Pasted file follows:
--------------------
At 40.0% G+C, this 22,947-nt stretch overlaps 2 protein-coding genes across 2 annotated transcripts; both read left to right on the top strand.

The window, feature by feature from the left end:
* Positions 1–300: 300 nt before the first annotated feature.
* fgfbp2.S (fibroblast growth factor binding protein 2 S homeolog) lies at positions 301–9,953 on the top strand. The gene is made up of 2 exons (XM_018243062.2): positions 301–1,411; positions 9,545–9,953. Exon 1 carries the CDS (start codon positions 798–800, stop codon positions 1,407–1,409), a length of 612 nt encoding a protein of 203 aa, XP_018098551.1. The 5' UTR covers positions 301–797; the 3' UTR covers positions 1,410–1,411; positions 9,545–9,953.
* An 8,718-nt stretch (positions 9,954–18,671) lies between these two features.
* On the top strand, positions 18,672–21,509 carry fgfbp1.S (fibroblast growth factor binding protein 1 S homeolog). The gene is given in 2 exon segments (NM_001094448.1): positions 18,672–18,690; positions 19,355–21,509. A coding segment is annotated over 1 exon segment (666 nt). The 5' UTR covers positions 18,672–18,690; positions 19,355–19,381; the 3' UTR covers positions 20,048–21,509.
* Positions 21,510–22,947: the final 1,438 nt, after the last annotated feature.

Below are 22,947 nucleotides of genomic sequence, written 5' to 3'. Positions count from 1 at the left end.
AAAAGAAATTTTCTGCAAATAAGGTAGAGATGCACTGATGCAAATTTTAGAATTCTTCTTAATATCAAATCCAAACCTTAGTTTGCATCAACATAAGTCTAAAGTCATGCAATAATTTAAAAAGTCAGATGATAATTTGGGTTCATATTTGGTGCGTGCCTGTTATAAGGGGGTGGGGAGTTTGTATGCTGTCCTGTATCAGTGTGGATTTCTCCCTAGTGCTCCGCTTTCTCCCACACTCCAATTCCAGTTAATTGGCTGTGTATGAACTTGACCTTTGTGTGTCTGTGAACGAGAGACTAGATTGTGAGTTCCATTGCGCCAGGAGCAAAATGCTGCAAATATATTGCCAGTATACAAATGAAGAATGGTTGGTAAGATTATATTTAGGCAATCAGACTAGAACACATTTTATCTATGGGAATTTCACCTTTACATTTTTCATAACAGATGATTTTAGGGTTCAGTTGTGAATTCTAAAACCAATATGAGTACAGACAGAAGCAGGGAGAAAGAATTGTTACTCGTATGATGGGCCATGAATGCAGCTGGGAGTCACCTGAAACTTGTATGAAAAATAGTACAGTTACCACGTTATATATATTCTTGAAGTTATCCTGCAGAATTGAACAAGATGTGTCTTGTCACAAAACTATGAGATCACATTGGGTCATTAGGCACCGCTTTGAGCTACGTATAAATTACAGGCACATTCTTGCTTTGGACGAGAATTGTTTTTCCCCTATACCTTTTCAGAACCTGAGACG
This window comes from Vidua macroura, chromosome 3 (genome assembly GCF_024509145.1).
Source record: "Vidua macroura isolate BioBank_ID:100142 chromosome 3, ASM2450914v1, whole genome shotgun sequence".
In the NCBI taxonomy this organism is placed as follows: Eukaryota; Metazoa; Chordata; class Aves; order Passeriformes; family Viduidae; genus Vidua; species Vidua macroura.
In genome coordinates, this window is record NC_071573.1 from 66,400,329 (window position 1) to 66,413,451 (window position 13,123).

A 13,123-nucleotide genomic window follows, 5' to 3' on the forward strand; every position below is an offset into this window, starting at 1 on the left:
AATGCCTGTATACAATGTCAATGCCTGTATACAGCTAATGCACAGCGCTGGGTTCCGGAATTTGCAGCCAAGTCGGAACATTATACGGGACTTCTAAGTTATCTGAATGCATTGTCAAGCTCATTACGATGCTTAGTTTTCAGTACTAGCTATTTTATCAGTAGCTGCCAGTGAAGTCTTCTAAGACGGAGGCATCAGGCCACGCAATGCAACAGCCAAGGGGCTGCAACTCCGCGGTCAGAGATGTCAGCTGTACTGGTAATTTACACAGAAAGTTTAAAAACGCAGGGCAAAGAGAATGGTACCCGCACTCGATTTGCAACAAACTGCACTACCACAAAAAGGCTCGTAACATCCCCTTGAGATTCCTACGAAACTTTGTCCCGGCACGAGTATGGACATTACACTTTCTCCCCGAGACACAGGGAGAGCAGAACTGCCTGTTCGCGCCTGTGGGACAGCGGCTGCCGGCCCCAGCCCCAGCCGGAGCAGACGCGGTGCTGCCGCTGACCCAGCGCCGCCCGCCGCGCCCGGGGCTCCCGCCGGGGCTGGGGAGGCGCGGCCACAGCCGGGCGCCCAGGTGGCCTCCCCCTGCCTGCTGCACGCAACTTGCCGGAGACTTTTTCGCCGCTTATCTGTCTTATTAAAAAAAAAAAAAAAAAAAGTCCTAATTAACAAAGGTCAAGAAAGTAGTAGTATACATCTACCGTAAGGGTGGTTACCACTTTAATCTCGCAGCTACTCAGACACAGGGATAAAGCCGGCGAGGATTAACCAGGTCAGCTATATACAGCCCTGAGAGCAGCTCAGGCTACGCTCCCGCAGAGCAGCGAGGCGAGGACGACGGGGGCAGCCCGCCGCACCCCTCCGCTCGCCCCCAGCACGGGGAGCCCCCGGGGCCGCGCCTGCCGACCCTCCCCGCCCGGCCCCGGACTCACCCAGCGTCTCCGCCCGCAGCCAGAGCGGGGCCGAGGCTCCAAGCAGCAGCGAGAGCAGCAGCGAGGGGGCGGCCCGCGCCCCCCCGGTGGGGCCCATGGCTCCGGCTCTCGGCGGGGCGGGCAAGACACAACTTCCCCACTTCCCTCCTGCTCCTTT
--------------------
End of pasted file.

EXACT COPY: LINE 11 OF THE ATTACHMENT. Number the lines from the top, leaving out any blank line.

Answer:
Source record: "Vidua macroura isolate BioBank_ID:100142 chromosome 3, ASM2450914v1, whole genome shotgun sequence".